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Indeed, Kedis­tan mag­a­zine was cre­at­ed in ear­ly Octo­ber 2014. Its name intrigued some, angered oth­ers because of its vol­un­tary anal­o­gy with Kur­dis­tan, or both­ered oth­ers by its tone, one we nev­er wished to filled with jar­gon or too much seriousness.

Talk­ing about cur­rent news from a sec­tion of the Mid­dle-East blood­ied by wars does not force one to resem­ble a prison door. There are enough of those in the region, as our Kur­dish and Turk­ish friends know only too well.

Ha, and there’s some­thing else that’s divi­sive: our choice of “inclu­sive” writ­ing. We don’t over­do it, as our read­ers know, but our authors use it well, as a con­stant reminder of our com­mit­ment to sup­port­ing all fem­i­nist and LGBTIQ+ strug­gles.

Because, yes, Kedis­tan mag­a­zine is  one with those who speak up, per­ma­nent­ly or on occa­sion, or through arti­cles that hold our atten­tion that are not “objec­tive­ly neu­tral”. We have a point of view, or even sev­er­al, and we insist on express­ing them. Else­where, this is known as an “edi­to­r­i­al pol­i­cy” and is usu­al­ly not men­tioned as such in main­stream media. At Kedis­tan, yes! And in these brown-col­ored days, in France for exam­ple, you only need to look at media head­lines to real­ize the exent of the hypocrisy.

A few reminders…

Our analy­sis on Turkey is not done through a Kemal­ist view­point, for exam­ple, nor is it “Ori­en­tal­ist” with nos­tal­gic rem­i­nis­cences of impe­ri­al­ist neo-colo­nial­ism affect­ing the Middle-East.

Our sup­port for the Kur­dish move­ment also holds to a red line bor­der­ing demands for auton­o­my and nation­al­ism, and we rejoice over every advance in Roja­va, con­trary to the sit­u­a­tion in Ira­ki Kurdistan.

We nev­er pub­lish, and nev­er will, fac­tu­al infor­ma­tion sim­ply for its shock-val­ue in pro­vok­ing indig­na­tion. We have no aspi­ra­tions to be a Kur­dish or Turk­ish Paris Match meant to attract the passer­by, be it on the mag­a­zine or on social net­works. For us, what mat­ters, is that a read­er leaves an arti­cle with the feel­ing of hav­ing under­stood or learned some­thing, found an answer to a ques­tion, or sim­ply enjoyed read­ing, rather than leav­ing sim­ply “furi­ous” and indignant.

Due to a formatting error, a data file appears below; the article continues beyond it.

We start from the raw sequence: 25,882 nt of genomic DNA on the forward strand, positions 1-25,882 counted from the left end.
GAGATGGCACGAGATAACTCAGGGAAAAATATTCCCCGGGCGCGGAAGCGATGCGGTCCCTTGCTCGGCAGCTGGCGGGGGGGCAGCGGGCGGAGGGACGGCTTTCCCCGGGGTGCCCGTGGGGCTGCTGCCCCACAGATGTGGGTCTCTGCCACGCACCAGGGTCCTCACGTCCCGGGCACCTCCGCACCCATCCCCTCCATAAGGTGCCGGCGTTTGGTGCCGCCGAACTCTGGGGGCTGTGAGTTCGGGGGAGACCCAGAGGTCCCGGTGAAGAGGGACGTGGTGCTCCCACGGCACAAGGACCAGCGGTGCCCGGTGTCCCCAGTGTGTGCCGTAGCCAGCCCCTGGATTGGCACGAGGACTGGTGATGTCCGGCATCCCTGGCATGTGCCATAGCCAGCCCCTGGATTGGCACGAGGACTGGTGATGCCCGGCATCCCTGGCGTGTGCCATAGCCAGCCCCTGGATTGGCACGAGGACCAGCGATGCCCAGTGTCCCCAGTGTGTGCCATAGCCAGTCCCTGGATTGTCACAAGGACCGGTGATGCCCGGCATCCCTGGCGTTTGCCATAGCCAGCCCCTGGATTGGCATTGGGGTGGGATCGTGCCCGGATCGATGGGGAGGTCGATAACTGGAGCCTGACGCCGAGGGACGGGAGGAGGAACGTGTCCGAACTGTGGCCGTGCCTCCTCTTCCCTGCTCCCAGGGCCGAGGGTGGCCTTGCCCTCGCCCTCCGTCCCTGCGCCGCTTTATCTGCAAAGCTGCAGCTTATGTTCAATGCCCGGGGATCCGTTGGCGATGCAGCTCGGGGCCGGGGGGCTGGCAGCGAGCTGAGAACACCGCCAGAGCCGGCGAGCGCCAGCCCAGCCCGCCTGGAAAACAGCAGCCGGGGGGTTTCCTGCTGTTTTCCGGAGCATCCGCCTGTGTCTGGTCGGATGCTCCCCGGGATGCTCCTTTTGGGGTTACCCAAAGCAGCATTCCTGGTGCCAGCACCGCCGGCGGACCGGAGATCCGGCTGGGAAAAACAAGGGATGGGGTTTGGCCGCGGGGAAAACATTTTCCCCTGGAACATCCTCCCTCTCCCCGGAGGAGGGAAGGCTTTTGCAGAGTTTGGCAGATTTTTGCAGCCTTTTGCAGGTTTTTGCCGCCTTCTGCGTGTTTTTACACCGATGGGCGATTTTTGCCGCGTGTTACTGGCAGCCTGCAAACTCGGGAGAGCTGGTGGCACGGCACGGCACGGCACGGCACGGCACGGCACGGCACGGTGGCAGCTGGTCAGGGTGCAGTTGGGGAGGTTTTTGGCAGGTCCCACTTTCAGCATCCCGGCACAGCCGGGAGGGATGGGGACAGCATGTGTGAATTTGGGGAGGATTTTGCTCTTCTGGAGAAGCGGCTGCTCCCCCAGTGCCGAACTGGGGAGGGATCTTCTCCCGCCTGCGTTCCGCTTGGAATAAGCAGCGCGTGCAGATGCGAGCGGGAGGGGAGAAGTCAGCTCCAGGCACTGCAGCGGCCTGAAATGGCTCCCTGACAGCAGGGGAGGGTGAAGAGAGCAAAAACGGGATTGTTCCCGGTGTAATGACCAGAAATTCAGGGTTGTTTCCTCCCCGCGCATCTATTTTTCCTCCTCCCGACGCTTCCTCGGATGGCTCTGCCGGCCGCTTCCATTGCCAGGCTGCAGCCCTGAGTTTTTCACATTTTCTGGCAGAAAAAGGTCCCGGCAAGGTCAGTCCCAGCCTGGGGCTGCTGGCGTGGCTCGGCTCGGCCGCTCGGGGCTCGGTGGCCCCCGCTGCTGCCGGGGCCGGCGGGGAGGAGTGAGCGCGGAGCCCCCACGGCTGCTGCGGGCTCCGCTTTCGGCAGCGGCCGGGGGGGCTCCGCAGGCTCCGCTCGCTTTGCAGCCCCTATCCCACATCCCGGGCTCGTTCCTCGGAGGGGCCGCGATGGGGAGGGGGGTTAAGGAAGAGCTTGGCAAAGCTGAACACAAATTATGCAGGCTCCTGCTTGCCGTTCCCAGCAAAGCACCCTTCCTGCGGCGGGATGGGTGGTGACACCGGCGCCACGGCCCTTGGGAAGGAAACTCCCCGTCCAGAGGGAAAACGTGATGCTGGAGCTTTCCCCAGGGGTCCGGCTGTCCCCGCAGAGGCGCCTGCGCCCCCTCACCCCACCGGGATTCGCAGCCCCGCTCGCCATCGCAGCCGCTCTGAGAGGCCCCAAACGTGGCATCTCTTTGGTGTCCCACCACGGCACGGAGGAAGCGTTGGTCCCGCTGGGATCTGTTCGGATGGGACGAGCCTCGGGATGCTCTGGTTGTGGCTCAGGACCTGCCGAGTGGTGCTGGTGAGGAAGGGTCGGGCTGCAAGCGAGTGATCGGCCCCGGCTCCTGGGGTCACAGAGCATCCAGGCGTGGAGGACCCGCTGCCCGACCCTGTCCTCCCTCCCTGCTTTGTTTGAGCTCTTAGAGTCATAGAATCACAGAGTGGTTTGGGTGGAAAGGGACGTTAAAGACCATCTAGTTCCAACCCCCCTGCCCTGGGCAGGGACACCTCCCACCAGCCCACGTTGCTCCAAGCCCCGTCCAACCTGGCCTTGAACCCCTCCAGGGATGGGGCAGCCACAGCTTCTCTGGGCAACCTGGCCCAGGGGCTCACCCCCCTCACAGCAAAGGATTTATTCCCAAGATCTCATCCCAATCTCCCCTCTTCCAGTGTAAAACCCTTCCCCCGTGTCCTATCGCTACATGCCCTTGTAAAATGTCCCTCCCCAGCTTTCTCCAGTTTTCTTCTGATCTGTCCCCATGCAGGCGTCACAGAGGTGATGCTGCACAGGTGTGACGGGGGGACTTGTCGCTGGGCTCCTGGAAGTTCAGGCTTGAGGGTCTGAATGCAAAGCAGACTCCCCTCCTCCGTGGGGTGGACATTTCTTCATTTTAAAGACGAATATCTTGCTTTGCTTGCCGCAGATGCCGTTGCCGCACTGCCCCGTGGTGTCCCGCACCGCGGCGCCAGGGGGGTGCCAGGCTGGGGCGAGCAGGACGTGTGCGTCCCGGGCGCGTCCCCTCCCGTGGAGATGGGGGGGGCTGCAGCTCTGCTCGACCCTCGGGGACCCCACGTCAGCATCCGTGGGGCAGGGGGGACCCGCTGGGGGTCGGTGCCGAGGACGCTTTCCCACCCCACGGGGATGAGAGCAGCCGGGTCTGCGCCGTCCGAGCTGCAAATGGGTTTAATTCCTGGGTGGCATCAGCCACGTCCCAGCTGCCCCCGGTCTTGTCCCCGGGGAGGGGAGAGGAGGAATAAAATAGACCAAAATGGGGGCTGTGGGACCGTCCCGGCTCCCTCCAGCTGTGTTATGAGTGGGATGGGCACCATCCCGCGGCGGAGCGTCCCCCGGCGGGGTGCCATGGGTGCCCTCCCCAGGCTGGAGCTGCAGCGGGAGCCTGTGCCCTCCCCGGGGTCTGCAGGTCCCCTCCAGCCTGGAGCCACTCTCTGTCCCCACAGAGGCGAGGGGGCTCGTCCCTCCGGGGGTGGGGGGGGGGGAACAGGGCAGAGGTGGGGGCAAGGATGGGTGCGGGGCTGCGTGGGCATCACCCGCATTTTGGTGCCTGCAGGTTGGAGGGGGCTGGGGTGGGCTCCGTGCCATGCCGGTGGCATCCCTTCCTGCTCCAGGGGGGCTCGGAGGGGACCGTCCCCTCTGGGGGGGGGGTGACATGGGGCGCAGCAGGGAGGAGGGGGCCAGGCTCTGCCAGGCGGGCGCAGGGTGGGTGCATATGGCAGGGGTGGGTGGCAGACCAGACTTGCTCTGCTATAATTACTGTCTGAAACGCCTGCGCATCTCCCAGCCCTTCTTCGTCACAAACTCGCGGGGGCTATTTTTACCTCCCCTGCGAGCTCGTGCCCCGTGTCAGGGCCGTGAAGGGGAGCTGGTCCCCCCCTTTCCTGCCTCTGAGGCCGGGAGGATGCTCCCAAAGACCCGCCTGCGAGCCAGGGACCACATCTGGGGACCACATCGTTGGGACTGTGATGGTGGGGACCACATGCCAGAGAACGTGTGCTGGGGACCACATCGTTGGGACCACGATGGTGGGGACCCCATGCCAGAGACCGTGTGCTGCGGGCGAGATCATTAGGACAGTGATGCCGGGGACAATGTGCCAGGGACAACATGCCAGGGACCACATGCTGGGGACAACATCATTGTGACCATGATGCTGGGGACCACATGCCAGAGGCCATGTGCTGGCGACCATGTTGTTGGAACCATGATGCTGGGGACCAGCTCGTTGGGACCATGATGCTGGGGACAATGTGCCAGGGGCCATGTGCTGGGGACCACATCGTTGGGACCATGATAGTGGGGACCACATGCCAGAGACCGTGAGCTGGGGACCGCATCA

By strolling through the open­ing page of the web­site you can catch a glance of our inter­ests, includ­ing that of polit­i­cal ecol­o­gy.

Sev­en years ago, when Kedis­tan pub­lished its first arti­cle, there were few media inter­est­ed in Turkey oth­er than to raise the ques­tion “is it Euro­pean?” Although a num­ber of researchers and his­to­ri­ans worked at demon­strat­ing how the pre­sen­ta­tion of Turkey in west­ern media was fal­si­fied by the “nation­al nar­ra­tive” used for the past cen­tu­ry, in which “Turci­ty” express­es a tox­ic nation­al­ism, all Euro­pean media went on express­ing the notion that  in Turkey,  a “Tur­co Islam­ic” syn­the­sis had dethroned a “Sec­u­lar Repub­lic.” Again, each observ­er pulled these analy­ses toward debates occur­ing in their nation­al polit­i­cal are­nas. When the extreme right, through Erdoğan, is not busy blow­ing on the hatred of Mus­lims, racism and xeno­pho­bia. In this sense, Kedis­tan rep­re­sent­ed a nov­el­ty at the end of 2014 and in 2015.

In 2015, the Turk­ish regime uni­lat­er­al­ly broke off peace nego­ti­a­tions with the Kur­dish move­ment. This fol­lowed on the marked Kur­dish upsurge in the 2014 elec­tions, notably in the local elec­tions. The Syr­i­an North saw the first vic­to­ry of the Kur­dish forces, includ­ing great num­bers of women fight­ers, reg­is­tered against ISIS in Kobanê. Under the cir­cum­stances it was only to be expect­ed that Kur­dish auton­o­my should be brought forth and local­ly called for in Kur­dis­tan. For Kedis­tan, the year 2015 involved close rela­tion­ships that gave rise to links that are still active. Our strong rela­tion­ship with the Kur­dish artist and jour­nal­ist Zehra Doğan began that year. Lat­er trans­formed into friend­ship, fol­lowed by the cam­paign for her lib­er­a­tion, it remains an ongo­ing col­lab­o­ra­tion. In 2016, Kedis­tan pro­vid­ed logis­tics for a cam­paign in favor of author Aslı Erdoğan’s lib­er­a­tion and the refusal of her life sen­tence. We still main­tain close ties with her, now that the moths, always hun­gry for noto­ri­ety, have stopped using her as a lamp post. And her legal trou­bles are far from over, now that she is in exile.